; 4. Key Wildlife Habitats
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4. Key Wildlife Habitats

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									Delaware Wildlife Action Plan

4. Key Wildlife Habitats
4.1. Ecological Framework
The existing Delaware community classification, The Natural Communities of Delaware, served as the starting point for developing a wildlife habitat classification. Since the community classification is based on the National Vegetation Classification System, it does not include aquatic habitats, which are best described by their physical characteristics. These were added, as were early successional habitats and several anthropogenic habitats. Although the community classification contains some groupings of similar types, further grouping was added to provide a more complete hierarchy of increasingly detailed habitat levels. The resulting Wildlife Habitat Classification appears in Figure 1, following page 4-2. In the absence of maps for most SGCN (see discussion in Section 3.2), surrogates for Key Wildlife Habitats were developed from two sources. Habitats of Conservation Concern are highlighted in yellow in the Classification. These habitats are rare, have special significance in Delaware, are particularly sensitive to disturbance, and/or have a high diversity of rare plants. Because of these factors, they are known to – or expected to – harbor SGCN, especially insects that are often dependent on specific host plants. Large blocks of unfragmented forests and wetlands were also considered to be Key Wildlife Habitats because of their importance to area-sensitive species, particularly vertebrates. A minimum size of 250 acres was used for selecting these blocks, a figure based on similar work done for the Delmarva Conservation Corridor Demonstration Program. Thus, Key Wildlife Habitats in total consist of SGCN Occurrences (where they have been mapped), Habitats of Conservation Concern, and Forest Blocks and Wetland Blocks. Again, lack of knowledge about some Delaware wildlife habitats has influenced the structure of the classification. In particular, aquatic communities have not been well studied, and the very simple characterization of them in the classification needs considerable work. Early Successional Upland Habitats are also poorly understood, and further study will probably yield more distinct types than are currently listed.

4.2. Location and Relative Condition
4.2.1. Habitat Mapping A variety of data sources were used to develop both general wildlife habitat maps – from the “red” and “blue” levels in the Classification – and the maps of Key Wildlife Habitats. In some cases, maps of red and blue level habitats were developed by combining several habitats from the next lowest level. In others, they were derived from parsing larger data sets, such as state maps of wetlands, forests and land use/land cover, or by intersecting these with each other or with additional data. In the end, nearly all red and blue level habitats were successfully mapped. The blue levels under Early Successional Upland Habitats were not mapped because of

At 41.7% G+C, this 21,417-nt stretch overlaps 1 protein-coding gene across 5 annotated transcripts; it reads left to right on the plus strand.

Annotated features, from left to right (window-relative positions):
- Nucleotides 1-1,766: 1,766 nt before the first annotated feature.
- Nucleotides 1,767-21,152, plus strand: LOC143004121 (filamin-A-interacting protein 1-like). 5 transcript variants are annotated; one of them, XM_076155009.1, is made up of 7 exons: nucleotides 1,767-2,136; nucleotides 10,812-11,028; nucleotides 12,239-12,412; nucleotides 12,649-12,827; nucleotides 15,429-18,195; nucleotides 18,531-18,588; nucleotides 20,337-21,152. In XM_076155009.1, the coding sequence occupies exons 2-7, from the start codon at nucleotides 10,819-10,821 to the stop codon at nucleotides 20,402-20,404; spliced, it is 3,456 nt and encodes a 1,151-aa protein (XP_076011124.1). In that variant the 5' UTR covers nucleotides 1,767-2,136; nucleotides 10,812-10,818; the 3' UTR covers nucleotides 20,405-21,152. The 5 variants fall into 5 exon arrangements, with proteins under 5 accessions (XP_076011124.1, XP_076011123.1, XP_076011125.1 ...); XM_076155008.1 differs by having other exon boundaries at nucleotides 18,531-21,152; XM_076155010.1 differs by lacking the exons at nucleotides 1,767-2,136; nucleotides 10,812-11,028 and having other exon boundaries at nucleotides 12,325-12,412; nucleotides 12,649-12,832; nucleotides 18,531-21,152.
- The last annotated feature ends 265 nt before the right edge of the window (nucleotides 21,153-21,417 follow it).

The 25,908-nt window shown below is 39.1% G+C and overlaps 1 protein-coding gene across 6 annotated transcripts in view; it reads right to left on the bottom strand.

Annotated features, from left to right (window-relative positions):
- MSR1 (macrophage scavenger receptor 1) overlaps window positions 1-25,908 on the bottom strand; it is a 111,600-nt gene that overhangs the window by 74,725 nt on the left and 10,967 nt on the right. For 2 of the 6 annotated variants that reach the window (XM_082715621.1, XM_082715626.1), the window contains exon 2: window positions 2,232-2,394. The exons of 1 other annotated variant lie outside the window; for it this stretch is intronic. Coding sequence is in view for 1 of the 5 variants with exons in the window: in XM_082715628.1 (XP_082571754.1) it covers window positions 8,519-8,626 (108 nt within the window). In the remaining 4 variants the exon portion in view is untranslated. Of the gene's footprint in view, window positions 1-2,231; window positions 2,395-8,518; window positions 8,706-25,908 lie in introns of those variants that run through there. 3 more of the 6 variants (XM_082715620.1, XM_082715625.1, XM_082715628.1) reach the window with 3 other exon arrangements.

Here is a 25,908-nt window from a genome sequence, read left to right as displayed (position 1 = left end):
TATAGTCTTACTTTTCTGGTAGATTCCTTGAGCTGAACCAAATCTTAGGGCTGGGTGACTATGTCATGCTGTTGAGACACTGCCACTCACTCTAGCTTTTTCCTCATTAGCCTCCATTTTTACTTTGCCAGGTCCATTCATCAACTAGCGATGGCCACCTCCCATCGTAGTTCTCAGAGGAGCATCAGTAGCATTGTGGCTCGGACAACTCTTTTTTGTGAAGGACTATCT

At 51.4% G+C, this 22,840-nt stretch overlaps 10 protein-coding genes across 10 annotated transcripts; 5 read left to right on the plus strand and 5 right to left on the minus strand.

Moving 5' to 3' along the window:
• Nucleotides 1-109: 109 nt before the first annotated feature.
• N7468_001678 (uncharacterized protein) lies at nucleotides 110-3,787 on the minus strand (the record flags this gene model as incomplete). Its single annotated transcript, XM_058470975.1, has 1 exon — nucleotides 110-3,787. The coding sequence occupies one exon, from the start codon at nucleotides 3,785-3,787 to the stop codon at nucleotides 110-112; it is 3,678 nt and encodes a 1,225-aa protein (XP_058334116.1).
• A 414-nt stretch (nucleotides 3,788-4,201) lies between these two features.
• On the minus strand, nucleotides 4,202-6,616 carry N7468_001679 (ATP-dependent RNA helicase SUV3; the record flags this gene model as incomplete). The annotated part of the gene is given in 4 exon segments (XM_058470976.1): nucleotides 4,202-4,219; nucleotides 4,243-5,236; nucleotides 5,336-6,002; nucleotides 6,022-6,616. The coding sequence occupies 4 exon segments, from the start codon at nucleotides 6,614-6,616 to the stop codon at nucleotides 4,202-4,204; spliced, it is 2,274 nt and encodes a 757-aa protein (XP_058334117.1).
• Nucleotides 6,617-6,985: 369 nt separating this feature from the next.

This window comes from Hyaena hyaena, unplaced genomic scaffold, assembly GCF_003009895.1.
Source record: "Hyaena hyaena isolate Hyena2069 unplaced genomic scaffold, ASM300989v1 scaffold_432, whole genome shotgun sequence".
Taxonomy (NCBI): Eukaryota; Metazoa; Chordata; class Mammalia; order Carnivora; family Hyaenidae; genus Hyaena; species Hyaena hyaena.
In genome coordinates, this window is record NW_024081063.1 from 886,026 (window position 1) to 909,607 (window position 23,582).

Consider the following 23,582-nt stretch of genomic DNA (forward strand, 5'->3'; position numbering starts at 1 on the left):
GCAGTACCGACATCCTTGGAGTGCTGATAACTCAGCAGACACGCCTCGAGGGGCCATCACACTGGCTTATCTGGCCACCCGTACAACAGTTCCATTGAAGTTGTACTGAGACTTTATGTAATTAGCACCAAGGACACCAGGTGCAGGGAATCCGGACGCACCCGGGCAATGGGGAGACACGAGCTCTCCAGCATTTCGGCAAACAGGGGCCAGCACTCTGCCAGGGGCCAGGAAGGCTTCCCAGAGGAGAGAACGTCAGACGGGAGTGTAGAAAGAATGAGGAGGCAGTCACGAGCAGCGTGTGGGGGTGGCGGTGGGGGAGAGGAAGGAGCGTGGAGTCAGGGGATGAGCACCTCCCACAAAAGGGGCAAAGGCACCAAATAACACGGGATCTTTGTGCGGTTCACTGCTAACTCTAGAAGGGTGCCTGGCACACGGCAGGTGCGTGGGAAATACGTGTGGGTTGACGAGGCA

10/1/2005

Delaware Division of Fish and Wildlife

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Delaware Wildlife Action Plan inconsistencies in the attributes used to distinguish them. Also, no attempt was made to map either Nearshore or Offshore Habitats because of a lack of information. It should be noted that Gap Analysis Project (GAP) mapping for Delaware has recently been completed, although too late for inclusion in this iteration of the Plan. This information will be incorporated in future revisions. General wildlife habitats – from the red and blue levels in the Classification – are shown in Figures 2 through 9 in Appendix D. For Key Wildlife Habitats, SGCN Occurrences and most Habitats of Conservation Concern were digitized by Natural Heritage staff based on field surveys. Twisted Sedge Sandbar was not mapped because of the transitory nature of the habitat, nor was Sea Level Fen due to concerns about vulnerability to disturbance. Spartina Low Salt Marsh was also not mapped because of the difficulty of distinguishing it in aerial photographs; however, this habitat is entirely included within the Wetland Blocks. The Forest and Wetland Blocks were extracted from the respective state maps mentioned above. Key Wildlife Habitats are shown in Figures 10 through 17 in Appendix E. 4.2.2. Relative Condition There is insufficient information presently available to provide a structured assessment of the relative condition of Delaware’s Key Wildlife Habitats. The Natural Heritage Program tracks rare natural communities in much the same way it does species. This includes assigning a rank for the viability of each occurrence, the average of which would essentially describe a given community’s relative condition throughout the state. However, too few community occurrences are currently entered in the Natural Heritage database to make this information useful for directing conservation efforts. For this first iteration of the Plan, factors other than relative condition are used to guide recommendations.

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Delaware Division of Fish and Wildlife

10/1/2005

Delaware Wildlife Habitat Classification
UPLAND HABITATS
Beach and Dune Habitats
Dune Forests and Woodlands
• • • • • • • • • • • •
Coastal Loblolly Pine Upland Forest Pitch Pine - Heath Coastal Forest Maritime Red-cedar Woodland Pitch Pine Dune Woodland Loblolly Pine Dune Woodland Wax-myrtle - Groundsel-tree Maritime Shrubland Bayberry - Beach Plum Maritime Shrubland Greenbrier - Poison Ivy Dune Shrubland Beach Heather Dune Shrubland Beachgrass - Panicgrass Dune Grassland Overwash Dune Grassland Beach Foredune